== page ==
An erect annual herb of the bean family, indigenous to
western Asia and south-eastern Europe. Fenugreek (Trigonella
foenum-graecum) is cultivated for its seeds, which, although
legumes, are used as a spice.
The seeds are small, hard, yellowish-brown, smooth and oblong,
about 3mm (1/8th inch) with a deep furrow across one corner. Fenugreek
has a warm, slightly bitter taste, reminiscent of burnt sugar and
The seeds are used in Greece and Egypt and especially India, where
they are lightly dry-roasted or fried to extract their characteristic
flavour. One should note, however, that over-roasting or over-frying
fenugreek results in an excessive bitter taste.
Whn soaked overnight the seed coat beomes soft and jelly-like,
and in this state it is one of the chief ingredients of a paste
of bitter herbs called halba or hilbe, popular with
people of middle-eastern origin.
The leaves of the fenugreek plant are also popular in Indian cuisine.
Known as methi, they are used in vegetable dishes, breads and savories.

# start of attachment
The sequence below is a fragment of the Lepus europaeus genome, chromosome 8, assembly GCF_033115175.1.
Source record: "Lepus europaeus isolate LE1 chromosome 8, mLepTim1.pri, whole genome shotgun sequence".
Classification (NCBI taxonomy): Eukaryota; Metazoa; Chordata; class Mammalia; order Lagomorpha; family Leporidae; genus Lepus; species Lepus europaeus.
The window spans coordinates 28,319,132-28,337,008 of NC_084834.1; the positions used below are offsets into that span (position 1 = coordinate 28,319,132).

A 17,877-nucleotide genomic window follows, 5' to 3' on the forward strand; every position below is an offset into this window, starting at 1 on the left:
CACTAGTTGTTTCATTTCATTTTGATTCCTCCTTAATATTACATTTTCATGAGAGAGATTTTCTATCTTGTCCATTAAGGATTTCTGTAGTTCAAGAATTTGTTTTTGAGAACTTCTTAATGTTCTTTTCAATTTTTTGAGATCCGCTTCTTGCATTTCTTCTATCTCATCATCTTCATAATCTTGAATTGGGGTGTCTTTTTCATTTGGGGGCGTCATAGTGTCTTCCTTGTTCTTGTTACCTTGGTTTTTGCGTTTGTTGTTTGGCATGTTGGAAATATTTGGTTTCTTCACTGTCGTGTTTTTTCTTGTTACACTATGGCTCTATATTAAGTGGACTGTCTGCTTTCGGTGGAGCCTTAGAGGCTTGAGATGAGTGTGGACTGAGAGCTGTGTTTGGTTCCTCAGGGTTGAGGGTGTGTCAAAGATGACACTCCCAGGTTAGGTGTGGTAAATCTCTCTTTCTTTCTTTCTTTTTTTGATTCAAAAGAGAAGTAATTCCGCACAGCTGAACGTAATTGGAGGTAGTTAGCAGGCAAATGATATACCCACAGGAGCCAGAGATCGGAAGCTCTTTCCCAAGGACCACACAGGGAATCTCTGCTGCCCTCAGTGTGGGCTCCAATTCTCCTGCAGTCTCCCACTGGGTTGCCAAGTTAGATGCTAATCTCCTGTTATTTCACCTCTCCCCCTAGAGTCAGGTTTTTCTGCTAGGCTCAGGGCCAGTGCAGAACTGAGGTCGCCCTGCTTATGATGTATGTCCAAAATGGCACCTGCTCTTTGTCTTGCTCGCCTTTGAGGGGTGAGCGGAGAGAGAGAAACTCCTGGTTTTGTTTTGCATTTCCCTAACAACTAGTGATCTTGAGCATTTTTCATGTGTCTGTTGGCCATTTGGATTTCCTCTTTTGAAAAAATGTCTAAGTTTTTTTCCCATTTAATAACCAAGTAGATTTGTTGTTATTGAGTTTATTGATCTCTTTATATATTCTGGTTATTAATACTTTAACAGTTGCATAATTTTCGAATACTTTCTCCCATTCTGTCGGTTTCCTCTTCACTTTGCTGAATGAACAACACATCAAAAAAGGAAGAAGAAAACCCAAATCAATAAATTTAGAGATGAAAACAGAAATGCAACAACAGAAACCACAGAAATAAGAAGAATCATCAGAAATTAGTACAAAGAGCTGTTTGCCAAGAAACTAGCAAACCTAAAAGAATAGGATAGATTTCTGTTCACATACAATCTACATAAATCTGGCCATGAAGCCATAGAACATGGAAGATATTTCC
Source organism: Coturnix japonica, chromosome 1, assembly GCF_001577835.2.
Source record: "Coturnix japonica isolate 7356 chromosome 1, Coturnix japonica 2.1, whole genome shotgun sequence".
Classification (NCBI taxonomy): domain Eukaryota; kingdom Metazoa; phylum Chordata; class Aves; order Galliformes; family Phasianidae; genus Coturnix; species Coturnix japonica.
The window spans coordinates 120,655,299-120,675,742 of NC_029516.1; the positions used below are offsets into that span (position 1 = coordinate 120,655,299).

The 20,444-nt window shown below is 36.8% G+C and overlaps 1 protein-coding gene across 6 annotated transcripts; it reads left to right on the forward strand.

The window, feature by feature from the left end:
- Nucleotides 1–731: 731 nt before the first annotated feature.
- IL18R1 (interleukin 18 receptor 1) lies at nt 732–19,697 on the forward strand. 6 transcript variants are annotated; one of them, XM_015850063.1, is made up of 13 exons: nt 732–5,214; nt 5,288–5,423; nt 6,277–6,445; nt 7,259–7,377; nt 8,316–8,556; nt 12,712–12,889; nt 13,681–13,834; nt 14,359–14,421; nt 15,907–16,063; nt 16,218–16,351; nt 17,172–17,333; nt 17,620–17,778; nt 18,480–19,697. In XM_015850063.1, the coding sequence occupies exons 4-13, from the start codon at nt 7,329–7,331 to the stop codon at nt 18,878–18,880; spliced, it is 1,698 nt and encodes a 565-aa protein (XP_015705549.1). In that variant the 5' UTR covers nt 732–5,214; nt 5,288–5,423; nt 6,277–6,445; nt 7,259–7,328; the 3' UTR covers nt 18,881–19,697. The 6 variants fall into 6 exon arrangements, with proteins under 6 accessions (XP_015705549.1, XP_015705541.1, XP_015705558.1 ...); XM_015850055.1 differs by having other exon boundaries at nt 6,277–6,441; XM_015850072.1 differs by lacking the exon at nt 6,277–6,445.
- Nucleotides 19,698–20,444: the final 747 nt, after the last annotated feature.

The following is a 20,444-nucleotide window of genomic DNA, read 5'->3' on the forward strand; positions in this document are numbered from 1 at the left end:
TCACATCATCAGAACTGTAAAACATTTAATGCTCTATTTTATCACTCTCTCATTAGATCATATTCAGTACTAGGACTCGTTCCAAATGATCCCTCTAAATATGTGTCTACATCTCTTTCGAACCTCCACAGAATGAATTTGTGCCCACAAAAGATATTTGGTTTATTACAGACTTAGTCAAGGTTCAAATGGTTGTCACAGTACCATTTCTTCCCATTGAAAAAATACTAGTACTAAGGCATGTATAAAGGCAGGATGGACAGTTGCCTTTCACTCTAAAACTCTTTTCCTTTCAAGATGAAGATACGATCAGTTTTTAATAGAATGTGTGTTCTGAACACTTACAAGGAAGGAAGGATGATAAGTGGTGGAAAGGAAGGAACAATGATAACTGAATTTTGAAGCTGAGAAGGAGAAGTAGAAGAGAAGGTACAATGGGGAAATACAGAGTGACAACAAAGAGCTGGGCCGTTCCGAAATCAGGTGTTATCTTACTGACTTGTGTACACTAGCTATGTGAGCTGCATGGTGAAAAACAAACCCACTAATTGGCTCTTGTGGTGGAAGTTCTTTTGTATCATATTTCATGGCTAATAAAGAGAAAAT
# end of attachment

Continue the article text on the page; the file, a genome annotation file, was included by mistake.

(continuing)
Easily home-grown, fresh young fenugreek leaves are wonderful in
salads, dressed with oil and lemon.
The young plants are used as a vegetable, being harvested when
they are about 20cm (8 inches) high and tied in bundles like mint
or parsley. Fenugreek can be sprouted, and the sprouts lend a pungent
favour to salads.
Fenugreek is famous as an ancient medicinal herb. American Indian
women took the soaked seeds after childbirth to expedite healing.
It was also renowned as a useful cure for constipation, as a powerful
expectorant, and is today used in Europe as herbal infusion to break
up respiratory congestion.
The seeds are a carminative (they relieve flatulence), and they
are a useful treatment for diabetes.
Modern research shows that fenugreek seeds lowers blood cholesterol
and blood sugar levels. Externally, the seeds are useful as a poultice
for abscesses, boils and carbuncles. It is also great as a cure
for dandruff - soak some seeds in water overnight, grind up into
a paste, apply in the scalp and hair, and rinse. You will be dandruff
free, although you will smell a little of curry! A small price to
Fenugreek seeds are available at Indian or Middle Eastern grocers.
The fresh leaves (if you are shopping outside India), can occasionally
be found in markets or can be home-grown.
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